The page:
How deferred interest donations can save on future estate taxes

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The name of the game in private equity is interest. Successful transactions generate interest, which can create considerable wealth for private equity professionals. However, it can also lead to significant future taxes that most don’t think about – inheritance taxes.

One of the most important strategies to consider when reducing estate taxes is donating deferred interest early in a fund’s life to allow that interest to grow outside the estate.

When transferring a portion of the deferred interest in an irrevocable trust outside of the estate, the value and future growth are no longer subject to federal and state property taxes. This is particularly beneficial for reducing a family’s overall estate tax and avoiding the 40% estate tax rates currently in effect at the federal level.

While estate planning isn’t always the most fun topic to consider, there are several compelling reasons to consider doing it now. Consider that:

  1. A successful career in private equity today could lead to a significant inheritance tax problem in the future, especially if there is a state inheritance tax.
  2. The earlier the donation is made, the more the value of the deferred interest will be greatly reduced (and the lower the taxes you will pay today or the exemption you will use).
  3. The current exemption from inheritance tax is $ 11,700,000 for individuals (or $ 23,400,000 per married couple), which will expire in 2026. New tax proposals could reduce this figure to 5,000,000 $ – $ 7,000,000 per person – and even if no changes are made, in 2026 the exemption will return to its 2017 level of $ 5,490,000 per person ($ 10,980,000 per married couple). It is also possible that the inheritance tax rate will increase up to 45%.

Who should consider it and when?

If you are a private equity professional and believe there is a potential for an estate tax problem now or in the future, this strategy should be considered. It can happen at any stage of your career; However, the sooner you put the strategy in place, the more powerful it can be. And while it can be executed at almost any time, the best time to implement this strategy (and review it) is when you are fundraising, because that is when the interest is worth postponed may be the most discounted.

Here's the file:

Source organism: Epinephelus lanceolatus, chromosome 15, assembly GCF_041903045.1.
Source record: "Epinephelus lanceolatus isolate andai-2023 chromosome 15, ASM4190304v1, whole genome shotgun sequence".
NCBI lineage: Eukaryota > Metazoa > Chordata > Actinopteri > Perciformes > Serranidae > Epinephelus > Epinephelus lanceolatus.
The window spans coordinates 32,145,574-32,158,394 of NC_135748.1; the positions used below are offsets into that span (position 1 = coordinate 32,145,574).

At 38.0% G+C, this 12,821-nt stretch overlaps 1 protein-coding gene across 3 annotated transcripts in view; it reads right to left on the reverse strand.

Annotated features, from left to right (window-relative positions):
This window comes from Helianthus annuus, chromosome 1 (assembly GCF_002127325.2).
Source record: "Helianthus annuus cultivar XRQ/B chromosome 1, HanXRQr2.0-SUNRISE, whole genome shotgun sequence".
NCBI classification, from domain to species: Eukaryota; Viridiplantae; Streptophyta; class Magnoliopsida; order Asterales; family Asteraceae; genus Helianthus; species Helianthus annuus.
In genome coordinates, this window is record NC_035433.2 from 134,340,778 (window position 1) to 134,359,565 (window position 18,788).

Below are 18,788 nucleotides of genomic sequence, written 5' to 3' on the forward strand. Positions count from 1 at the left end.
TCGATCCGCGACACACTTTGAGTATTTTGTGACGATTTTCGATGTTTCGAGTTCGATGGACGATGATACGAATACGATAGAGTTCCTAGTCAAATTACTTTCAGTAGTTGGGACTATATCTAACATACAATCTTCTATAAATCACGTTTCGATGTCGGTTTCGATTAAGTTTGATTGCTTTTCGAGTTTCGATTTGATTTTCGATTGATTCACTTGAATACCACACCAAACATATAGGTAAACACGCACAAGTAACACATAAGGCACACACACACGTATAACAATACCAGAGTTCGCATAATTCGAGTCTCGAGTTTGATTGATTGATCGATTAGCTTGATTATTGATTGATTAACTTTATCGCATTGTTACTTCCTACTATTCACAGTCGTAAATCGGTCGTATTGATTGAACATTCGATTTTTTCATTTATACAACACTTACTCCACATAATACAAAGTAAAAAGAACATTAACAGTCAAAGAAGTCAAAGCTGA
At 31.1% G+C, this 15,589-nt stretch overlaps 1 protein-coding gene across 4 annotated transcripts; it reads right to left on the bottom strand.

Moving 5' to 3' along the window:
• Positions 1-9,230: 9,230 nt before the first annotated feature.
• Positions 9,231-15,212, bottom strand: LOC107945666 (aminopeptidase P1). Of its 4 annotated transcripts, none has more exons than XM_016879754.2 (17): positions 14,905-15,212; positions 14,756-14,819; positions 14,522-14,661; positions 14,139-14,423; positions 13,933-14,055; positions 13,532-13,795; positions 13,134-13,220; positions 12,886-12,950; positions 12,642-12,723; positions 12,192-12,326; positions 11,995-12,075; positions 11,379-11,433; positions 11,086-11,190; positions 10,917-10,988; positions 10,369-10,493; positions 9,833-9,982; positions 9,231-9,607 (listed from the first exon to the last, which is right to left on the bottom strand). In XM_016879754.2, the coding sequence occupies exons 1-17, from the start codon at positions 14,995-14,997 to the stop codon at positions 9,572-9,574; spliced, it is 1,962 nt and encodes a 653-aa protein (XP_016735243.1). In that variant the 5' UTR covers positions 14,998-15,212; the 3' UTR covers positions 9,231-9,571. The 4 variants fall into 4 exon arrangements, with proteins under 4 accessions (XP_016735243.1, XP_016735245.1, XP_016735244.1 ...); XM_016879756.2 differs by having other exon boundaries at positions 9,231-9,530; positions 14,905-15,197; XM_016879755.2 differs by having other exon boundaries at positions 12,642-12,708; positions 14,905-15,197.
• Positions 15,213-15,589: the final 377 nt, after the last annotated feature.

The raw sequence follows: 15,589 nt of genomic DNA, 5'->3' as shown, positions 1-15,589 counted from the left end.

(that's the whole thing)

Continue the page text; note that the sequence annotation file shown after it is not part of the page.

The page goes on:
What’s the catch? One of the most common concerns about donating deferred interest is the fear of losing control over what assets you might need because the assets must be donated to an irrevocable trust. However, with the help of experienced professionals, strategies can be devised with the flexibility to have some of the interest going to the trust, while you keep the remaining interest. In fact, there are many ways to structure these strategies to provide the income you may need in the future, while still taking advantage of the exemption limits for donations.

If you fall into the camp of having a future inheritance tax, there are a few questions to consider: First, is this strategy right for you? Second, when and how much to offer? Third, how should you structure the contract and trust the flexibility you need in case life changes or the portfolio doesn’t perform as expected?

The deferred interest donation is a powerful tool that can help you maximize your wealth for future generations. And it can be a lot more flexible than you think if it’s structured in the right way.


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